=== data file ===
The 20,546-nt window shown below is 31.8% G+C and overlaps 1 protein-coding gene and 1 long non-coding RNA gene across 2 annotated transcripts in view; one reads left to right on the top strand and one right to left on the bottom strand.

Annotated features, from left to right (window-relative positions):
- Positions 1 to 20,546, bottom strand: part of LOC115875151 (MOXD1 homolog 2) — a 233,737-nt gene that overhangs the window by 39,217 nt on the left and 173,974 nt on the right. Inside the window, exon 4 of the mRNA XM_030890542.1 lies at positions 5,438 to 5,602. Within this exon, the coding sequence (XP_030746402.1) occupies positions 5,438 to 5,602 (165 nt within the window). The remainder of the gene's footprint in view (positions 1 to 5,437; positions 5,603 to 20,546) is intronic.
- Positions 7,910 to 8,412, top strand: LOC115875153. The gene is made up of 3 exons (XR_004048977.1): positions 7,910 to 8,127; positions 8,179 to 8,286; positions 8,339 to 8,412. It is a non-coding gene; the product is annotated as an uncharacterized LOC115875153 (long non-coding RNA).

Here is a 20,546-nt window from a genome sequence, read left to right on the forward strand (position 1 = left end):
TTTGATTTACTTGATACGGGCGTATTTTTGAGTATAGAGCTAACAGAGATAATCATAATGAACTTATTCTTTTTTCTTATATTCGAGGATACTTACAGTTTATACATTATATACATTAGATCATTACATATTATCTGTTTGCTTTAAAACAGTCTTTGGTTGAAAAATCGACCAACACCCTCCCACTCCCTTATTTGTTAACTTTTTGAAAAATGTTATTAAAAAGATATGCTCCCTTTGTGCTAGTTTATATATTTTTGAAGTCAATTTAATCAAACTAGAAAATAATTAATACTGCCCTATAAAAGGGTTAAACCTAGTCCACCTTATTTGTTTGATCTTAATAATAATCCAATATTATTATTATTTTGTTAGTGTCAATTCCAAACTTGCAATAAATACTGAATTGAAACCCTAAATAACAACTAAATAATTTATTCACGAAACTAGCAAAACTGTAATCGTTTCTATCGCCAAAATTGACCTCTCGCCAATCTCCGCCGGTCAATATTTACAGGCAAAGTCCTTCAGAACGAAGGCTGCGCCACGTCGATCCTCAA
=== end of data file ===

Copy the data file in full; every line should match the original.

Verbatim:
The 20,546-nt window shown below is 31.8% G+C and overlaps 1 protein-coding gene and 1 long non-coding RNA gene across 2 annotated transcripts in view; one reads left to right on the top strand and one right to left on the bottom strand.

Annotated features, from left to right (window-relative positions):
- Positions 1 to 20,546, bottom strand: part of LOC115875151 (MOXD1 homolog 2) — a 233,737-nt gene that overhangs the window by 39,217 nt on the left and 173,974 nt on the right. Inside the window, exon 4 of the mRNA XM_030890542.1 lies at positions 5,438 to 5,602. Within this exon, the coding sequence (XP_030746402.1) occupies positions 5,438 to 5,602 (165 nt within the window). The remainder of the gene's footprint in view (positions 1 to 5,437; positions 5,603 to 20,546) is intronic.
- Positions 7,910 to 8,412, top strand: LOC115875153. The gene is made up of 3 exons (XR_004048977.1): positions 7,910 to 8,127; positions 8,179 to 8,286; positions 8,339 to 8,412. It is a non-coding gene; the product is annotated as an uncharacterized LOC115875153 (long non-coding RNA).

Here is a 20,546-nt window from a genome sequence, read left to right on the forward strand (position 1 = left end):
TTTGATTTACTTGATACGGGCGTATTTTTGAGTATAGAGCTAACAGAGATAATCATAATGAACTTATTCTTTTTTCTTATATTCGAGGATACTTACAGTTTATACATTATATACATTAGATCATTACATATTATCTGTTTGCTTTAAAACAGTCTTTGGTTGAAAAATCGACCAACACCCTCCCACTCCCTTATTTGTTAACTTTTTGAAAAATGTTATTAAAAAGATATGCTCCCTTTGTGCTAGTTTATATATTTTTGAAGTCAATTTAATCAAACTAGAAAATAATTAATACTGCCCTATAAAAGGGTTAAACCTAGTCCACCTTATTTGTTTGATCTTAATAATAATCCAATATTATTATTATTTTGTTAGTGTCAATTCCAAACTTGCAATAAATACTGAATTGAAACCCTAAATAACAACTAAATAATTTATTCACGAAACTAGCAAAACTGTAATCGTTTCTATCGCCAAAATTGACCTCTCGCCAATCTCCGCCGGTCAATATTTACAGGCAAAGTCCTTCAGAACGAAGGCTGCGCCACGTCGATCCTCAA